Students from a broad background are very interested in how to address food security issues, she said. There are a lot of food deserts in Nebraska, in both remote rural areas and in the middle of cities. Ag programs are addressing that, too.
In Litchfield, Nebraska, much of the food served in the school cafeteria is grown in the greenhouse they have at school. In Burwell, they grew kale on vertical towers and ate some fresh off the tower and processed some into kale chips.
Omaha Bryan High School has started a pen pal program between urban ag students and peers across Nebraska. They were able to get together at the State FFA Convention. Stacie said it was a great experience for them.
“It’s so important to recognize the diversity across the state of Nebraska, not only color and nationality, but also economic, the crops growing, and the variety of livestock and other ag products grown and produced,” she said.
Goats are one example. There are show goats but also a growth in goats for meat production because there are new markets growing for these types of products, due to the ethnic diversity in the state, she said.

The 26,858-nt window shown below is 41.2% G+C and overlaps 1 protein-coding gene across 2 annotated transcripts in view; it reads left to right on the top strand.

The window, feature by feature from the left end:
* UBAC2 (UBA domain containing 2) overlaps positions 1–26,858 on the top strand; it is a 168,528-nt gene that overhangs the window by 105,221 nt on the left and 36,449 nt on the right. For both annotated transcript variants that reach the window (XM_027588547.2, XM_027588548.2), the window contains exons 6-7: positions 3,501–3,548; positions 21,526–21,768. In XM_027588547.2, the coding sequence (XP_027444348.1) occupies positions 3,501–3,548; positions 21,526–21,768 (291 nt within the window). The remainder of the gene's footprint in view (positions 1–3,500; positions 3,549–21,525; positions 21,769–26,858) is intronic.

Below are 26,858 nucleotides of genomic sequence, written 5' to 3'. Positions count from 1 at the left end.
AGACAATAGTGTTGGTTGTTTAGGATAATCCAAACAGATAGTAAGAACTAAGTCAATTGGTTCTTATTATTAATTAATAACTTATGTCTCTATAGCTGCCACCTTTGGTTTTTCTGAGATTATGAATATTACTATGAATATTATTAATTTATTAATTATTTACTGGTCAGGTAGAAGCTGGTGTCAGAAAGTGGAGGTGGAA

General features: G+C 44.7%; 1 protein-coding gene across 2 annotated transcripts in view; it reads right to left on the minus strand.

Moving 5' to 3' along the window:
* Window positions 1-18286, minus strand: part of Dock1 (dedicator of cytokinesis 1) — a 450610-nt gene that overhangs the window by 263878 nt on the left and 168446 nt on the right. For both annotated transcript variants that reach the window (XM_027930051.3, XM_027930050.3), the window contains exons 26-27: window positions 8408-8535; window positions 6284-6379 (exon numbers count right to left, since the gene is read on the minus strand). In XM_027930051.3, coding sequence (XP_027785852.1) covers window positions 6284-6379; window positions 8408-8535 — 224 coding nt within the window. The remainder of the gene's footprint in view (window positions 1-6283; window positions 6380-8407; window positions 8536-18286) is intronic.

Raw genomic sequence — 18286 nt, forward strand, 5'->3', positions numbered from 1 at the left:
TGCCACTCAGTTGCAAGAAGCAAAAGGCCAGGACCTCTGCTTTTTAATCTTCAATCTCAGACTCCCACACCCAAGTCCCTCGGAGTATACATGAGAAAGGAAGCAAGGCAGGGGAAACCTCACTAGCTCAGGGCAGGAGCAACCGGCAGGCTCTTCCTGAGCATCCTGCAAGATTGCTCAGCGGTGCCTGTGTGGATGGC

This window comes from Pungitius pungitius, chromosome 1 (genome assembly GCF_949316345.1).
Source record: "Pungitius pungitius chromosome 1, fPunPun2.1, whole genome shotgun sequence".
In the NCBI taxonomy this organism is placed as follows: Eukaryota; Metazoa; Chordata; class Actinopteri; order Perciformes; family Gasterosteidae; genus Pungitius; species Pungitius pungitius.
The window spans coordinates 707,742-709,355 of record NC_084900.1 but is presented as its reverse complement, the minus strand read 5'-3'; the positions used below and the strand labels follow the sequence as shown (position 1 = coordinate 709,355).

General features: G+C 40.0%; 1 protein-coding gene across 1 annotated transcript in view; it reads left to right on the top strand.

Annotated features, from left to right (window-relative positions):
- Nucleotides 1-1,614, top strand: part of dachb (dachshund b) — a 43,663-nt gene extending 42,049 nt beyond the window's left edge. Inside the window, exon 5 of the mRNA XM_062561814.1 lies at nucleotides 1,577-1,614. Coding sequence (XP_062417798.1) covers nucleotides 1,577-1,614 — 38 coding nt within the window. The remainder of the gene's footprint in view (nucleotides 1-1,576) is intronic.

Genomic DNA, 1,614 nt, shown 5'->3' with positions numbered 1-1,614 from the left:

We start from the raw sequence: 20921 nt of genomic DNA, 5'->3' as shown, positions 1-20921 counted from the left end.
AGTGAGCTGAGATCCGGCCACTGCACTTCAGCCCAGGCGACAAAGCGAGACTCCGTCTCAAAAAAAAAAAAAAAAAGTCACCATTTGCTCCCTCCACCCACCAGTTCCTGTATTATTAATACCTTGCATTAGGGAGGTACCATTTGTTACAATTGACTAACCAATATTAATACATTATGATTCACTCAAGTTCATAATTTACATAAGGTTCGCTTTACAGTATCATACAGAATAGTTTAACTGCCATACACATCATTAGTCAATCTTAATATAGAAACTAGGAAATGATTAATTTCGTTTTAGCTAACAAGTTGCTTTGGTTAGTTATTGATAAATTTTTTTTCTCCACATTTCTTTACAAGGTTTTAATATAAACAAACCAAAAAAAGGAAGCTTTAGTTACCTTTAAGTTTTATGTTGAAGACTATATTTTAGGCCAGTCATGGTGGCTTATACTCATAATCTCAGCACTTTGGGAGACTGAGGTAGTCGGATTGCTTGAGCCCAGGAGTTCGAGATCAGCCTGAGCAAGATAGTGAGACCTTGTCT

Regardless of the backgrounds of both students and teachers, it’s all about bringing agricultural education full circle, Stacie said.
Her son Clinton, for example, takes an animal science class and gets excited about genetics and feed rations, she said. He takes that information and uses it to raise livestock in his Supervised Agricultural Experience (SAE). He furthers the experience by testing his skills in FFA competitions, such as agribusiness and livestock judging.
“Each of these aspects – the classroom learning, a students’ SAE, and leadership development through FFA – tie together, ideally with people in the community interacting with and supporting these students along the way,” Stacie said.
“FFA is really all about leadership development – and we are developing tomorrow’s leaders in agriculture and in the State of Nebraska,” she went on. “It’s all about that three-circle model – ag education in the classroom, supervised ag experiences and FFA.”
There are 15,000 students in Nebraska going through 209 traditional ag programs. There are also unique programs like those with the zoos in Lincoln and Omaha where students learn animal science.
Tribal schools are also leading the way in ag education opportunities, she said. Members of the Omaha Nation are growing food by hand, taking food home to eat and selling food at farmers markets.
“Programs like these are helping the larger community greatly,” Stacie said.
He hopes communities support their teachers in return.
“They are great people who know their community, their students, their content, and care deeply about their students,” she said. “We need to let them do their jobs.”
It’s all about keeping communication alive and always challenging the ag industry to do better while everyone continues learning along the way, she said.
“The public doesn’t always know the farmer,” she said. “We need to be able to advocate for ourselves and share our stories.”